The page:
Q: I have a Meyer Lemon that.....?
I have to try not to chuckle when somebody starts a question with this. I am not a fan of Meyer Lemons and it seems that everybody and anybody that grows Citrus has one of these things. Believe it or not, I don't. I am just not fond of the taste. In case you are wondering, a Meyer Lemon is a cross between a sweet Orange and a Lemon, hence it being known as a sweet lemon. Give me Eureka or Lisbon lemons any day. It really became an inside joke with me, my wife and my mother after I became a Master Gardener known as "The Citrus Guy". It just seemed to be every other question asked whenever I was out answering questions or somebody would stop me in the store. Don't get me wrong, if you enjoy the taste, it is a great tree to have. It is just not my cup of lemonade.
Hopefully, this has answered any questions that you didn't know to ask or just haven't gotten around to asking. I enjoy answering anything that you may want to know about Citrus. But please, don't get offended if you start the question with....My Meyer Lemon....and I start to chuckle!
Happy Growing!

Thursday, June 10, 2010

DIE Dieback!

I have recently gotten into Camellia growing the past couple of years. I am a very competitive person and wanted to get into the flower showing contests. I figured it would be about as hard as Citrus growing or anything else that I do. I read up on all the different diseases and cultural requirements, so I figured I was ready to go. Then came this season. I am living in Dieback City! Nasty little fungus. This is one of the most serious of all camellia diseases. It attacks Camellia sasanqua, Camellia reticulata, and Camellia hybrids more severely than Camellia japonica, although it causes damage and plant death among all of the camellia species. It seems to be mostly on my japonicas.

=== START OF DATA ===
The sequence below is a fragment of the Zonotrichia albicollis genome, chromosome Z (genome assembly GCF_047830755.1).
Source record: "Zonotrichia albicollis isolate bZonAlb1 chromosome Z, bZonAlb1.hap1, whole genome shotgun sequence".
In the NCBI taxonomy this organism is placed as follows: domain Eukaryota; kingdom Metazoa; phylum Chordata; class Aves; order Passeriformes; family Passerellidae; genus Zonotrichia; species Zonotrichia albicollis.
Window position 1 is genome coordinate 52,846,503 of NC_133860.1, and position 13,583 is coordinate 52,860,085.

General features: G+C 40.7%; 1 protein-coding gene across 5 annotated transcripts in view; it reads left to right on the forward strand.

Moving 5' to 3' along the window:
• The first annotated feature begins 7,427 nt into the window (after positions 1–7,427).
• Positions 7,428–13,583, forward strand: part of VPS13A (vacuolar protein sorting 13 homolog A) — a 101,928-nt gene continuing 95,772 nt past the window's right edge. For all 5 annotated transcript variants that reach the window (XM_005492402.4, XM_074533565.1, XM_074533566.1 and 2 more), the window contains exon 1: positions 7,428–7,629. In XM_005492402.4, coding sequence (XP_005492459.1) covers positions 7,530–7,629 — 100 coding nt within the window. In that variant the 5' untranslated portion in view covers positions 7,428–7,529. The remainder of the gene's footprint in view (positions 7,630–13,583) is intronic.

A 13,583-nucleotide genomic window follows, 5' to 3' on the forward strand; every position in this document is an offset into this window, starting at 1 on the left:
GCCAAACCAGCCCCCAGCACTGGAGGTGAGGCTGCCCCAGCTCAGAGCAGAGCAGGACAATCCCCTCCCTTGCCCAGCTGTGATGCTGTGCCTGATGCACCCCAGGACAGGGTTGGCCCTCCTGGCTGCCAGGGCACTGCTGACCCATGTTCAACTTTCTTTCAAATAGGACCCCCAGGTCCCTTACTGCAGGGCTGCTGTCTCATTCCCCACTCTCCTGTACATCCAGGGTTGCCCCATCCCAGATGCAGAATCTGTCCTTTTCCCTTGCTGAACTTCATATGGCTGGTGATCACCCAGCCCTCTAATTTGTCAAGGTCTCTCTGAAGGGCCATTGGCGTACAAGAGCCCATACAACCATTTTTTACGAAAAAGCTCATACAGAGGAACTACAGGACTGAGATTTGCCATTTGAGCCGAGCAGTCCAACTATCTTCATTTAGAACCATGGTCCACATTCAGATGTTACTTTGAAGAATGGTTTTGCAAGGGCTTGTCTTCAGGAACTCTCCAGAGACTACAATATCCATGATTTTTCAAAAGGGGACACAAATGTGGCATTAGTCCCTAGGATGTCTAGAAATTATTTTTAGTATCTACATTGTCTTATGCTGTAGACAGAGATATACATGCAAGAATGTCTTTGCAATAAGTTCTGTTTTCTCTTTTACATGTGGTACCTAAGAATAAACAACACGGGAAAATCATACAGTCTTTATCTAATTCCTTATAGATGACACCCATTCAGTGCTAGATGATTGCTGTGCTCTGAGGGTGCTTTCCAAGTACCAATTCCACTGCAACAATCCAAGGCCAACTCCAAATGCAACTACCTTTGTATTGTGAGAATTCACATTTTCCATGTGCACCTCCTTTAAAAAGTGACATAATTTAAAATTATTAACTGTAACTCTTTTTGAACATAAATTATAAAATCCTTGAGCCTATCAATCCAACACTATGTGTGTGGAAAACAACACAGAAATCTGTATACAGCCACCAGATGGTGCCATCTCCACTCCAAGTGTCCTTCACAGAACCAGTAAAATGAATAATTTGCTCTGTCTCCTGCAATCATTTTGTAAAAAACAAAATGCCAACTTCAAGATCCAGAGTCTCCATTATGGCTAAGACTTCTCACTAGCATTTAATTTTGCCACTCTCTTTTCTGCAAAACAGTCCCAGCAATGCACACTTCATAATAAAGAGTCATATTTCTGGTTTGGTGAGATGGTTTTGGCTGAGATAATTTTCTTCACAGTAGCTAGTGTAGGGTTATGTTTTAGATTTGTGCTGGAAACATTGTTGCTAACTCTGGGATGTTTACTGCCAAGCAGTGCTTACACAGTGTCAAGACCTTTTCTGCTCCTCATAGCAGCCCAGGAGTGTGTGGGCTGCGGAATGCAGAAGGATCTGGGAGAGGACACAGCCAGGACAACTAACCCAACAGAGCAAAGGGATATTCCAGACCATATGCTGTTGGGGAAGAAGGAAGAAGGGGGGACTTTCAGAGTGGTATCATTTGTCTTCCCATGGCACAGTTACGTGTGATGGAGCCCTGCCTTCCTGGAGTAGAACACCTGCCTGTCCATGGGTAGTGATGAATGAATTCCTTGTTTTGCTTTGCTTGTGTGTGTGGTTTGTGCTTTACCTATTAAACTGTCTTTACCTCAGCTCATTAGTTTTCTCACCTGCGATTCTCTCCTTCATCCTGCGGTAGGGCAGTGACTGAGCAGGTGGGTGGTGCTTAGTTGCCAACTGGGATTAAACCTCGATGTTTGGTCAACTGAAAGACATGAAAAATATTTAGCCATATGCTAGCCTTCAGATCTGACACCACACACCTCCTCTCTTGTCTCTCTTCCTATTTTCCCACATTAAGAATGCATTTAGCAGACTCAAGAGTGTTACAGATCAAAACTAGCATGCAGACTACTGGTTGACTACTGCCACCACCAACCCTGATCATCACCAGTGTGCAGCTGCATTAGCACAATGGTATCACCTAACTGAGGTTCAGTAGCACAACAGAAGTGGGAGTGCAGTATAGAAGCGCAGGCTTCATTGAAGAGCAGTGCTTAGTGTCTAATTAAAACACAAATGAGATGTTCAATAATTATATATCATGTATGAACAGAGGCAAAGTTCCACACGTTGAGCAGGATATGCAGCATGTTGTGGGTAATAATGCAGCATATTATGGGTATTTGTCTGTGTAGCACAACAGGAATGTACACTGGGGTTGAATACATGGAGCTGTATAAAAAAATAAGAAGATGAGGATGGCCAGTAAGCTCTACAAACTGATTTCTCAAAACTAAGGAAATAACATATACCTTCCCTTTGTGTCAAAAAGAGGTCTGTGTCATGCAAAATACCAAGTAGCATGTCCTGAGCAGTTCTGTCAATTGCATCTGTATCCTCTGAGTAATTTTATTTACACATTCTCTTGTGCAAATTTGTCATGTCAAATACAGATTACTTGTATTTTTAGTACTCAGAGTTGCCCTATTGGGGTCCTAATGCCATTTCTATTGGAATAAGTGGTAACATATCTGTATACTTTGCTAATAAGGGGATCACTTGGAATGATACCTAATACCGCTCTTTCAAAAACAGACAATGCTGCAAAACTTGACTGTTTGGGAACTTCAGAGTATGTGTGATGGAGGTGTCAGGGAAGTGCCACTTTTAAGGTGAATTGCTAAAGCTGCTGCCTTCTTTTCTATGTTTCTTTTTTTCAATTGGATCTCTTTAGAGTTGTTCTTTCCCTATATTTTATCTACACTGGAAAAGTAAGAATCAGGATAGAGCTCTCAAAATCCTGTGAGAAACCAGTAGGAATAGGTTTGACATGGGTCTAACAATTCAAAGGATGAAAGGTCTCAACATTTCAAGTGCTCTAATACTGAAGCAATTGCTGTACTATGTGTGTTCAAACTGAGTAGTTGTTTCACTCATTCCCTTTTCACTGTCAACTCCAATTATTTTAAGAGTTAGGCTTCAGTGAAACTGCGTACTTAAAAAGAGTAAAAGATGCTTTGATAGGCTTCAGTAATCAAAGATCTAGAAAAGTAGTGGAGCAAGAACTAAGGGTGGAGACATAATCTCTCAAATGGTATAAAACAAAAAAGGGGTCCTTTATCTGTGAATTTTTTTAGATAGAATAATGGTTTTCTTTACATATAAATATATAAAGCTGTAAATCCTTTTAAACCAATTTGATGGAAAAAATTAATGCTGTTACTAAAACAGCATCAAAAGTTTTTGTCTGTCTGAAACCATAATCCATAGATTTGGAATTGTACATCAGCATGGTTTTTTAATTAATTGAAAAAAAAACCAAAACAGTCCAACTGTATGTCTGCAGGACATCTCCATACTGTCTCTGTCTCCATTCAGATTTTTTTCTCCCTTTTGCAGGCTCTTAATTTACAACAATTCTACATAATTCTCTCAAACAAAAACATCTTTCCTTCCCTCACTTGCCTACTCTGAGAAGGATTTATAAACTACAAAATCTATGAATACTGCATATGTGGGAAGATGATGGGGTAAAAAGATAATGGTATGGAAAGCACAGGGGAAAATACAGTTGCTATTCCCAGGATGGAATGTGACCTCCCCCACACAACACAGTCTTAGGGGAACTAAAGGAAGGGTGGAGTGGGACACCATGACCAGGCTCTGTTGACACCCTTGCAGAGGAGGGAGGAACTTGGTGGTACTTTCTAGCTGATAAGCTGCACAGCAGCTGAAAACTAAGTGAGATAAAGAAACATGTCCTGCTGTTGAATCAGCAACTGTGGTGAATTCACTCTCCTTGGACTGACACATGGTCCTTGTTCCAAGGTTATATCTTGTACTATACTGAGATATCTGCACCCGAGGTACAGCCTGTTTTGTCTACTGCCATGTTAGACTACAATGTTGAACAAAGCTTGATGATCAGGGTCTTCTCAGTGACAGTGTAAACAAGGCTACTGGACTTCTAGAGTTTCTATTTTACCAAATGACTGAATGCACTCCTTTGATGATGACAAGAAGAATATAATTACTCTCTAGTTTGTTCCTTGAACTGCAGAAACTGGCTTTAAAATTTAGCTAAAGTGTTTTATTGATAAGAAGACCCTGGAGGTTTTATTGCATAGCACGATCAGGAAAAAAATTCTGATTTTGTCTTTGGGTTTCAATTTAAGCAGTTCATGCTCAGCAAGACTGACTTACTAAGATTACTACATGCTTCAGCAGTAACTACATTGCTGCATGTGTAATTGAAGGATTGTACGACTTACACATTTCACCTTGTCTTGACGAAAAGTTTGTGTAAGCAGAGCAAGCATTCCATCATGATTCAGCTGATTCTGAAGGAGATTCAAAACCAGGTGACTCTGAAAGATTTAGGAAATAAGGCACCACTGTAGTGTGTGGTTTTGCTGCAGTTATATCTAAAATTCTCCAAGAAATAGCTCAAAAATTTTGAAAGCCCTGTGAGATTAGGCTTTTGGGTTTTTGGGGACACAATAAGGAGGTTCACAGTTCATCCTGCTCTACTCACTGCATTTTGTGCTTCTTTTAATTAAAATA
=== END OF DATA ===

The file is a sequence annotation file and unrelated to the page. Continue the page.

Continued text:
It is botanically known as Glomerella cingulata. I know it as a pain in the gluteus maximus.
This is what my plants look like that have it:

Basically, the progression goes like this.
The new Spring growth wilts, then in rather quick order, the leaves turn a dull green color, later brown, while often remaining attached to the stem. The wood at the base of these stems is dead and discolored in appearance if the bark is scraped off. This prohibits the movement of water to the leaves causing the wilting and eventual death. The fungus needs a wound or opening to enter into the plant. Natural leaf scars are probably the most common entry point. However, injury by mowers, rodents, yard tools, grafting, etc., create wounds where infection may occur. Warm, wet and humid weather in addition to high nitrogen fertilization favors disease development. Is it any wonder, why we have a problem with it here in the Southeast?